We've been featured in the News!

Passport Oregon's mission is to provide opportunities for Exploration, Education and Empowerment to our youngest generation of students in Oregon. We give a huge thanks to the following publications who have helped to spread the word about the mission of Passport Oregon. Check out their articles below:

 
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Portland Tribune

Kevin Frazier explained that Passport Oregon’s “three Es” — experience, education and empowerment — serve as the group’s guiding principle, adding that, on their outings, they not only explore Oregon’s natural wonders, they learn about them too, taking advantage of the expertise of park rangers, educators at museums and more.
— Portland Tribune
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Cannon Beach Gazette

Passport Oregon hopes to ‘make nature a norm’ in the lives of students who may not have resources to explore the outdoors on their own. The nonprofit provides Portland students with free, regular trips throughout Oregon. They have visited the Columbia River Gorge, Eugene, Mount Hood and recently, Cannon Beach.
— The Cannon Beach Gazette
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Built Oregon

Although I was pleased organizations were connecting students with the parks within their neighborhood, I wanted to go a step further and connect these youngsters with all of Oregon’s natural wonders – the coast, the Gorge, Mt. Hood, Smith Rock, the Painted Hills, Wallowa Lake, and Crater Lake – while also introducing them to the economic, cultural, and historic significance of these sites.
— Built Oregon
 

Oregon Live- The Oregonian

The largest plot of common ground... is found outside. It’s our parks, trails, and green spaces. According to the latest Statewide Comprehensive Outdoor Recreation Plan, 92 percent of Oregonians engaged in at least one form of outdoor recreation in the last year. Nearly seven in 10 of us went for walks in our communities. More than 60 percent explored local trails and paths. In nature, we literally cross paths with both “us” and “them” and though we typically walk or hike in our own shoes, we still share a common journey. These intersections occur wherever you decide to venture.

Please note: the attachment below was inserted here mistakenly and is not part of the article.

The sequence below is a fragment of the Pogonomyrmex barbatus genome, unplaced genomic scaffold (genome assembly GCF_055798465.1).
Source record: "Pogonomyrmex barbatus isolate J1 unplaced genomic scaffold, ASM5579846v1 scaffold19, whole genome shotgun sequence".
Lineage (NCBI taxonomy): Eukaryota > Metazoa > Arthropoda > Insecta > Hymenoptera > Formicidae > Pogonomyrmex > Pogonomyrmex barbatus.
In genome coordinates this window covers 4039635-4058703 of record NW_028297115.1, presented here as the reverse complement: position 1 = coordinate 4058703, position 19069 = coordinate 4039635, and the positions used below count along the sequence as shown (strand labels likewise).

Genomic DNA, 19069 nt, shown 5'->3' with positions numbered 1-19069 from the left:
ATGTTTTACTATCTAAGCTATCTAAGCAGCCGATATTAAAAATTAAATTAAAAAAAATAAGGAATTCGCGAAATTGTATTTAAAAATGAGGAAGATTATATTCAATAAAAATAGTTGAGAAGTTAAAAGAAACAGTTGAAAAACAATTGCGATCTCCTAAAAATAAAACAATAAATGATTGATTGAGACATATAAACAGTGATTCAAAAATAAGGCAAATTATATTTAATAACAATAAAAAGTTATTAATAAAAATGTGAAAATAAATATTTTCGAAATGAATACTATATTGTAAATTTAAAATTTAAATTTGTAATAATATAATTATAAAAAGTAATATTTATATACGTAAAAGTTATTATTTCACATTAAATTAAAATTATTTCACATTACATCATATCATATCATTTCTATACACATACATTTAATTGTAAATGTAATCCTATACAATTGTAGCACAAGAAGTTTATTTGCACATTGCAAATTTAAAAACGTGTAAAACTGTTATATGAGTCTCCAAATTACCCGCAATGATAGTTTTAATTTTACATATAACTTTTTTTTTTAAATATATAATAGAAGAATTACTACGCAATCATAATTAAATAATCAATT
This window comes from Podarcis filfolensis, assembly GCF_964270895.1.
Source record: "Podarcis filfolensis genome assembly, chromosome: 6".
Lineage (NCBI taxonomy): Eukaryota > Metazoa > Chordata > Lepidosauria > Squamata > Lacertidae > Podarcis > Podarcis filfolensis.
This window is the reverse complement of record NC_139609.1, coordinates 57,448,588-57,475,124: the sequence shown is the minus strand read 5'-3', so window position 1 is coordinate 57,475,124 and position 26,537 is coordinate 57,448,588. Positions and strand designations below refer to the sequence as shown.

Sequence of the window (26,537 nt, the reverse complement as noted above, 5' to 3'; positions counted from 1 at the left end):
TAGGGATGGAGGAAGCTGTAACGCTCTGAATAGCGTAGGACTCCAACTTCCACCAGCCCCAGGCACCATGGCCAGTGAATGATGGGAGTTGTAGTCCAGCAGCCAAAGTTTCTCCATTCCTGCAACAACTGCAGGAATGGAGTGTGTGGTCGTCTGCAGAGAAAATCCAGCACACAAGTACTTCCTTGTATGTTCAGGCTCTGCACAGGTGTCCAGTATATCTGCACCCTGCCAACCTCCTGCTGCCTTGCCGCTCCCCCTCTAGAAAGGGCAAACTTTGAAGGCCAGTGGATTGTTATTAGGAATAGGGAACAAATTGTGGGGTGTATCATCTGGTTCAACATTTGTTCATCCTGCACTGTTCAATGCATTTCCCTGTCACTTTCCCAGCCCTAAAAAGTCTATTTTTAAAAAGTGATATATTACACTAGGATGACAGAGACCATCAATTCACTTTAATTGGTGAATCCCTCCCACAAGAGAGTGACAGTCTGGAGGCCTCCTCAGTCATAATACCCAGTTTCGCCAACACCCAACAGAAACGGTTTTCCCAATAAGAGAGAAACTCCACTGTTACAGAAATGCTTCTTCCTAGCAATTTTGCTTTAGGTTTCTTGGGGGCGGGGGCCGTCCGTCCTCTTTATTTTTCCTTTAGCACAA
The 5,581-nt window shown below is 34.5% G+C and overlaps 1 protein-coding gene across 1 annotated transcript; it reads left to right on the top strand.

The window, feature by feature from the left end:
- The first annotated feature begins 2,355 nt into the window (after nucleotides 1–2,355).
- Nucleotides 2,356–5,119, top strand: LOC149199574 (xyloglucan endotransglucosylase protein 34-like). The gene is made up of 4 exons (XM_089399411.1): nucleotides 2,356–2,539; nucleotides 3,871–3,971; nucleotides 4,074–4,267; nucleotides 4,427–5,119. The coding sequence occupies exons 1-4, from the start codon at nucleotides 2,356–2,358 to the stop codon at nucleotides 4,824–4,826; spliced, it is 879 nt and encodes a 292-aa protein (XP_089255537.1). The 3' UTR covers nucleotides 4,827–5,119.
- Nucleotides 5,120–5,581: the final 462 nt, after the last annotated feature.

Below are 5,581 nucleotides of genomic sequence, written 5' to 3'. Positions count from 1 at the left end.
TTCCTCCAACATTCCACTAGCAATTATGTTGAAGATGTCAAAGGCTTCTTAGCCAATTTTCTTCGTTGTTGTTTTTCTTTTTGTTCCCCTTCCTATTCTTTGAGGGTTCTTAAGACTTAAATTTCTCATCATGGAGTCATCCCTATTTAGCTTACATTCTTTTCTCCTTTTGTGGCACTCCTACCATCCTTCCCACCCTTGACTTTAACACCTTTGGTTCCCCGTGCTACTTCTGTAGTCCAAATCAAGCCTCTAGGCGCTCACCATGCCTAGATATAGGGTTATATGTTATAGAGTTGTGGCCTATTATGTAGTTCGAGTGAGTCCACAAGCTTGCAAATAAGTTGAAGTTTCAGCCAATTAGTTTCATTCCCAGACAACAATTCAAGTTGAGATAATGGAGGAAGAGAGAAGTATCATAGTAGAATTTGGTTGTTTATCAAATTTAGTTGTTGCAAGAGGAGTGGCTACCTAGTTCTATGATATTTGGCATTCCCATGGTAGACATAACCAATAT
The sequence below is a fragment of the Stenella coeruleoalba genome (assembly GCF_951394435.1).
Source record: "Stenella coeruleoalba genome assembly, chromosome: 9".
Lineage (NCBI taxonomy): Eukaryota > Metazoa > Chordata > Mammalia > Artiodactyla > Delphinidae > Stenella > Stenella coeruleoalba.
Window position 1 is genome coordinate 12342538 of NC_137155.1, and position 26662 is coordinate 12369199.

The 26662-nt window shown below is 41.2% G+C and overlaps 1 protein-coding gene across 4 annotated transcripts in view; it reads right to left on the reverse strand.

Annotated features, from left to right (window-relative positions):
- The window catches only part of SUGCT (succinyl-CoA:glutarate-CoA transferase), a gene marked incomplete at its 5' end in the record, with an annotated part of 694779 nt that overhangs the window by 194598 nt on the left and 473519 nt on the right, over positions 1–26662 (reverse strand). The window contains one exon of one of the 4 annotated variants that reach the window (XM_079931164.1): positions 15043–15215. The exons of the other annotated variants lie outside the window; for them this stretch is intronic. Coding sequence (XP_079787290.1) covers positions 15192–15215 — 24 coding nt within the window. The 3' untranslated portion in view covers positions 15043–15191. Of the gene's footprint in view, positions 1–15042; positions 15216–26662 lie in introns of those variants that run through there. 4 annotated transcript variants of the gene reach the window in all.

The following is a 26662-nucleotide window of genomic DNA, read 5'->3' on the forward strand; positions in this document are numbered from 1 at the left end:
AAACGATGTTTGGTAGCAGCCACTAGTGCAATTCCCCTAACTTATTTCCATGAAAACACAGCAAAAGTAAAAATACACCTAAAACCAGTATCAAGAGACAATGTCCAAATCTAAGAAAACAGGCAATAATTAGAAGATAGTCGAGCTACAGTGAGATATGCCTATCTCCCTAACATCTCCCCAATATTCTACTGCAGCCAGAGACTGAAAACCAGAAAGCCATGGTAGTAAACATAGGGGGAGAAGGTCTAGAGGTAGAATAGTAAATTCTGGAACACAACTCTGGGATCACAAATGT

— Oregon Live- The Oregonian
 

The University of Oregon- Around the O

Now more than a year old, Passport Oregon helps to “close the nature gap,” enabling children to develop perspectives and become knowledgeable about Oregon.
— Around the O

Willamette Week

Welcome to WW’s 2017 Volunteer Guide.
The idea behind this has always been to rally readers to give time and sweat equity to worthy local nonprofits, so as to help make Portland a better place...
Passport Oregon:
HOW CAN PORTLAND HELP US?
Volunteers will help our students in a multitude of ways. Volunteers help plan the logistics of trips, contact partners for donations, work with families, at- tend trips, and encourage education, empowerment, and exploration for our students.
— Wilamette Week Volunteer Guide 2017
 
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The Statesman Journal

Kids craned their heads as Smith presented pieces of rock plucked from the caves, but others were overcome with the rushing water of the South Falls that showered down on visitors.

”Look mom, it’s a rainbow!” said Otto Matthews, 9, to his mom Angela Matthews, who volunteered for the trip. “I like the view of the waterfall down here.”
— The Statesman Journal

Willamette Week - Van Madness

Passport Oregon takes at-risk youth our to explore on the weekends....right now, they’re having a March Madness-style contest to name their vans. This week is the Elite Eight, meaning that each region is down to their two final choices.  ”This van will transport students across the state, so we wanted a name that reflected the views of folks from each corner of Oregon,” says Frazier. “My personal vote would be: ‘Magic Passport Bus,’ ’Oswald,’ ’Moregon’ and ‘Vanegonian’—but who knows what kind of #upsets are in store.
— Wilamette Week